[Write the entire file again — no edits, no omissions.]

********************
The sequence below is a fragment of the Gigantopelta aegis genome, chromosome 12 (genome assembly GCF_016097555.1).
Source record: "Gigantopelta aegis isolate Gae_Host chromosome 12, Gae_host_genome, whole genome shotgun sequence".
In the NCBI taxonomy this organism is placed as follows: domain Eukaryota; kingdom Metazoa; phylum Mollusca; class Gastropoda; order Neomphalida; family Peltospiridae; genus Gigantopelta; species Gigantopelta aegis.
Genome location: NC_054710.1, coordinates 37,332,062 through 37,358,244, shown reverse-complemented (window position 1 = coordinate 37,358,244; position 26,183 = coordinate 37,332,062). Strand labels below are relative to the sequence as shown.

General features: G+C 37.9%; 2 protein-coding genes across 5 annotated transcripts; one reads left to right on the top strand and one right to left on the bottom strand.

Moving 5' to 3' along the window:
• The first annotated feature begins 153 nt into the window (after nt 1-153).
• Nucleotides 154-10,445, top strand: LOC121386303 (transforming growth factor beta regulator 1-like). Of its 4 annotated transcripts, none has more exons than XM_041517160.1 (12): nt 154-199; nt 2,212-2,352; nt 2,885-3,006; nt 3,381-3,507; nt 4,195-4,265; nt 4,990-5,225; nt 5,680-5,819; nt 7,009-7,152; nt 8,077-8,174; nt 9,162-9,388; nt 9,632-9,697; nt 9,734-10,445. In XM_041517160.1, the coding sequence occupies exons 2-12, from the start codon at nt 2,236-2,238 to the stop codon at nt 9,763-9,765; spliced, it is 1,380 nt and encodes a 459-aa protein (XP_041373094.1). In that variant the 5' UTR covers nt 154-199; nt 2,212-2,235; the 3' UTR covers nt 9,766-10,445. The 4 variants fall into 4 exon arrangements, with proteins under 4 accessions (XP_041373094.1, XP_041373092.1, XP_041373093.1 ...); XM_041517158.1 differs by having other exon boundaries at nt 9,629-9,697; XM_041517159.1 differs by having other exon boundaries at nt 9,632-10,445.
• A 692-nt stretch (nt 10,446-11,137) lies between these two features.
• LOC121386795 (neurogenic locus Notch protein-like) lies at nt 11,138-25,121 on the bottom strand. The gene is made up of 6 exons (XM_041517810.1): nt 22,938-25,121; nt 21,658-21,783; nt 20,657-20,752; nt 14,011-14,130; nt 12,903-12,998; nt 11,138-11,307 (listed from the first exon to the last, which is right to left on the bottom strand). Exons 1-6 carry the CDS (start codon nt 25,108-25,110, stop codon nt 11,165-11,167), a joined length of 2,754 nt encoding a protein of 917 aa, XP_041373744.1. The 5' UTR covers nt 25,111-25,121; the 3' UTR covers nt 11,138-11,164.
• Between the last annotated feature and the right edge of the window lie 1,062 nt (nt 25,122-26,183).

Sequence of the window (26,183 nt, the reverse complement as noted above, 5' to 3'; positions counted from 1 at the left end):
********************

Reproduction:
The sequence below is a fragment of the Gigantopelta aegis genome, chromosome 12 (genome assembly GCF_016097555.1).
Source record: "Gigantopelta aegis isolate Gae_Host chromosome 12, Gae_host_genome, whole genome shotgun sequence".
In the NCBI taxonomy this organism is placed as follows: domain Eukaryota; kingdom Metazoa; phylum Mollusca; class Gastropoda; order Neomphalida; family Peltospiridae; genus Gigantopelta; species Gigantopelta aegis.
Genome location: NC_054710.1, coordinates 37,332,062 through 37,358,244, shown reverse-complemented (window position 1 = coordinate 37,358,244; position 26,183 = coordinate 37,332,062). Strand labels below are relative to the sequence as shown.

General features: G+C 37.9%; 2 protein-coding genes across 5 annotated transcripts; one reads left to right on the top strand and one right to left on the bottom strand.

Moving 5' to 3' along the window:
• The first annotated feature begins 153 nt into the window (after nt 1-153).
• Nucleotides 154-10,445, top strand: LOC121386303 (transforming growth factor beta regulator 1-like). Of its 4 annotated transcripts, none has more exons than XM_041517160.1 (12): nt 154-199; nt 2,212-2,352; nt 2,885-3,006; nt 3,381-3,507; nt 4,195-4,265; nt 4,990-5,225; nt 5,680-5,819; nt 7,009-7,152; nt 8,077-8,174; nt 9,162-9,388; nt 9,632-9,697; nt 9,734-10,445. In XM_041517160.1, the coding sequence occupies exons 2-12, from the start codon at nt 2,236-2,238 to the stop codon at nt 9,763-9,765; spliced, it is 1,380 nt and encodes a 459-aa protein (XP_041373094.1). In that variant the 5' UTR covers nt 154-199; nt 2,212-2,235; the 3' UTR covers nt 9,766-10,445. The 4 variants fall into 4 exon arrangements, with proteins under 4 accessions (XP_041373094.1, XP_041373092.1, XP_041373093.1 ...); XM_041517158.1 differs by having other exon boundaries at nt 9,629-9,697; XM_041517159.1 differs by having other exon boundaries at nt 9,632-10,445.
• A 692-nt stretch (nt 10,446-11,137) lies between these two features.
• LOC121386795 (neurogenic locus Notch protein-like) lies at nt 11,138-25,121 on the bottom strand. The gene is made up of 6 exons (XM_041517810.1): nt 22,938-25,121; nt 21,658-21,783; nt 20,657-20,752; nt 14,011-14,130; nt 12,903-12,998; nt 11,138-11,307 (listed from the first exon to the last, which is right to left on the bottom strand). Exons 1-6 carry the CDS (start codon nt 25,108-25,110, stop codon nt 11,165-11,167), a joined length of 2,754 nt encoding a protein of 917 aa, XP_041373744.1. The 5' UTR covers nt 25,111-25,121; the 3' UTR covers nt 11,138-11,164.
• Between the last annotated feature and the right edge of the window lie 1,062 nt (nt 25,122-26,183).

Sequence of the window (26,183 nt, the reverse complement as noted above, 5' to 3'; positions counted from 1 at the left end):